May 2, 2012
By Benét J. Wilson
The Italian Senate and House have passed a measure that repealed a luxury tax on aircraft owners or operators of private aircraft who spend more than 48 hours in the country. Italy’s president, Giorgio Napolitano, signed the measure, making it official.
The previous law allowed private aircraft to stay in Italy for no more than 45 consecutive days before charging the tax. But the Italian government, plagued by rising debt and austerity measures imposed by the European Union, decided to implement a number of new taxes on items including houses, gasoline, luxury cars, boats, and aviation, said AOPA Italy Director Massimo Levi. “The government was trying to go after the private property of Italian citizens who they thought was registering aircraft abroad to avoid paying taxes.”
The tax was a problem for pilots worldwide, not just Italians, said Levi. “Just think: A Piper PA-28 Cherokee owner being charged with a new luxury tax of US $4,000, a Cessna 172 owner being charged US $3,700 or a Robinson 44 helicopter being charged US $8.000,” he observed. “It canceled in an instant all tourism and business. It also sent away all foreigners who were taking their aircraft, mostly helicopters, to Italy for maintenance operations.”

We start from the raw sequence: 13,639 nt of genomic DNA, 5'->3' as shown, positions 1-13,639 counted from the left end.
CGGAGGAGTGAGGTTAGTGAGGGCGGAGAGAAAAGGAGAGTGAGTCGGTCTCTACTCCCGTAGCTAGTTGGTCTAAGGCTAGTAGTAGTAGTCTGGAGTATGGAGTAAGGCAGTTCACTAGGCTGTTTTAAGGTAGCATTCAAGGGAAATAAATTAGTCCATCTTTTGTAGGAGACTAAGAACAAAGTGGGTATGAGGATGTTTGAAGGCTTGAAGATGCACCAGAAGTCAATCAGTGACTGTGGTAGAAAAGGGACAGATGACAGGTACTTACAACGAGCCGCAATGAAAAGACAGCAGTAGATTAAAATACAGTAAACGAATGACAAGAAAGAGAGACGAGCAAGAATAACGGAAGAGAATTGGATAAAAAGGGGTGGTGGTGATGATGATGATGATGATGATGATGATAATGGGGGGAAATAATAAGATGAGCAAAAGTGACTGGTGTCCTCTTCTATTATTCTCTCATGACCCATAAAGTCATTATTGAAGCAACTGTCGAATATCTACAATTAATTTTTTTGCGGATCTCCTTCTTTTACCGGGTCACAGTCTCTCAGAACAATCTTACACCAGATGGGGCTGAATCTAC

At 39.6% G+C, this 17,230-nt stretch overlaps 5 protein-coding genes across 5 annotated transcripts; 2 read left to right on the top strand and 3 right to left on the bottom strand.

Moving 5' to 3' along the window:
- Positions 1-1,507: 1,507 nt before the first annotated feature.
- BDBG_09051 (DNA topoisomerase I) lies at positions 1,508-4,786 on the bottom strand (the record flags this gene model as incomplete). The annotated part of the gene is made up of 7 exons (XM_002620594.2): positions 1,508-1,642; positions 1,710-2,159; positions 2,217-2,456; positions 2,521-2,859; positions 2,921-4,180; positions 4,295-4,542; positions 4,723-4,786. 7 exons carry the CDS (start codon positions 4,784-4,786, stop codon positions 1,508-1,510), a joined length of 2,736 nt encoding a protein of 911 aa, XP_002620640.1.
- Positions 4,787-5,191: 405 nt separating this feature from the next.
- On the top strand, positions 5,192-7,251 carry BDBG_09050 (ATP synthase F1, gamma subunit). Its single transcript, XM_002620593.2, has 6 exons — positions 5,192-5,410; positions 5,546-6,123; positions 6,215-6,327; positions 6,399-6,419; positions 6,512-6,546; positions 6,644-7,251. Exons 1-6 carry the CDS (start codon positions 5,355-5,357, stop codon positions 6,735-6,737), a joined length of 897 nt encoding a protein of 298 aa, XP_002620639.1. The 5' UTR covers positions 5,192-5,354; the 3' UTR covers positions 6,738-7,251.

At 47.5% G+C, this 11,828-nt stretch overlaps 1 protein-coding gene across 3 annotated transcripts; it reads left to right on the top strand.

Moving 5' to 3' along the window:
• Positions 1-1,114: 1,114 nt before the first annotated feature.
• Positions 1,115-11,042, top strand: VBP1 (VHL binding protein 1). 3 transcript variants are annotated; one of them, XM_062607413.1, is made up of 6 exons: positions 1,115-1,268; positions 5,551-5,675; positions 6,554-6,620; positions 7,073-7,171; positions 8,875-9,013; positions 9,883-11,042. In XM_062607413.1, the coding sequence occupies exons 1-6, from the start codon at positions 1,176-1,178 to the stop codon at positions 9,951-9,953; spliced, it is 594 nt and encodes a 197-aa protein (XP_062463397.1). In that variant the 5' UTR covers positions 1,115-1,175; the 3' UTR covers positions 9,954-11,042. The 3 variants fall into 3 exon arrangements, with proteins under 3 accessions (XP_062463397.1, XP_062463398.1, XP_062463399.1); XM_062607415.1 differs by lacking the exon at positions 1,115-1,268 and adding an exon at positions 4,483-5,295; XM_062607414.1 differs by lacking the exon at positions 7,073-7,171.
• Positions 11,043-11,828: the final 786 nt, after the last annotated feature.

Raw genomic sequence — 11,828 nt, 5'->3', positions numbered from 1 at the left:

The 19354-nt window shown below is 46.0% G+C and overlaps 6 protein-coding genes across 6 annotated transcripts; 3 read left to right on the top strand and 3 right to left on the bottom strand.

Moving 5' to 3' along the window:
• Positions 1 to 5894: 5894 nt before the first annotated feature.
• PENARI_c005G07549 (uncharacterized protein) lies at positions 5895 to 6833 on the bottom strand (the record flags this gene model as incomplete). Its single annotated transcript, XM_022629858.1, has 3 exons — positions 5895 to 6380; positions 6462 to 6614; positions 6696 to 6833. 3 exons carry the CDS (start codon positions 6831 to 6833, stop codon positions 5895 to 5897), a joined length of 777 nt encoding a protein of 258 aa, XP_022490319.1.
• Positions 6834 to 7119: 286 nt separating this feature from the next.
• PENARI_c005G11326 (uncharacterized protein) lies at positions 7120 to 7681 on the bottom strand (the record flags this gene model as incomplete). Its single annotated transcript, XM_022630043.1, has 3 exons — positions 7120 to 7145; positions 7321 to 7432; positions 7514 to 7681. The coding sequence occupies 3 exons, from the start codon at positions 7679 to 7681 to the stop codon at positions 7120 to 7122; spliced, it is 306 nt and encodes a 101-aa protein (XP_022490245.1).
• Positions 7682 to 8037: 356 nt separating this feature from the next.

AOPA Italy worked with a team to get this legislative change, including Italy’s president, the presidents of the country’s historical aircraft association and Aero Club, an Italian senator with contacts in the pilot community, and the National Business Aviation Association, said Levi.
“I am happy that by working with those who want to protect general aviation in Italy, we were able to get the government to change its mind about imposing taxes that would have been detrimental to an industry that brings so much to our country,” said Levi.
AOPA eNewsletter and Social Media Editor Benét J. Wilson joined AOPA in 2011. She is working on her private pilot certificate.
The Type Club Coalition is the latest group to join AOPA in urging a quick review of proposed reforms to the third class medical.
When it comes to celebrating aviation, the folks in Watsonville, California, don’t take a back seat to anyone.
Aerospace and defense giant Lockheed Martin stirred the pot with an Oct. 15 announcement that compact fusion could power vehicles, even aircraft, within a decade. Skeptics were quick to speak up, while Lockheed filed for patents and hopes to find partners in government, academia, and industry.
VOLUNTEER AT AN AOPA FLY-IN NEAR YOU!
SHARE YOUR PASSION. VOLUNTEER AT AN AOPA FLY-IN. CLICK TO LEARN MORE >>>
VOLUNTEER LOCALLY AT AOPA FLY-IN! CLICK TO LEARN MORE >>>
BE A PART OF THE FLY-IN VOLUNTEER CREW! CLICK TO LEARN MORE >>>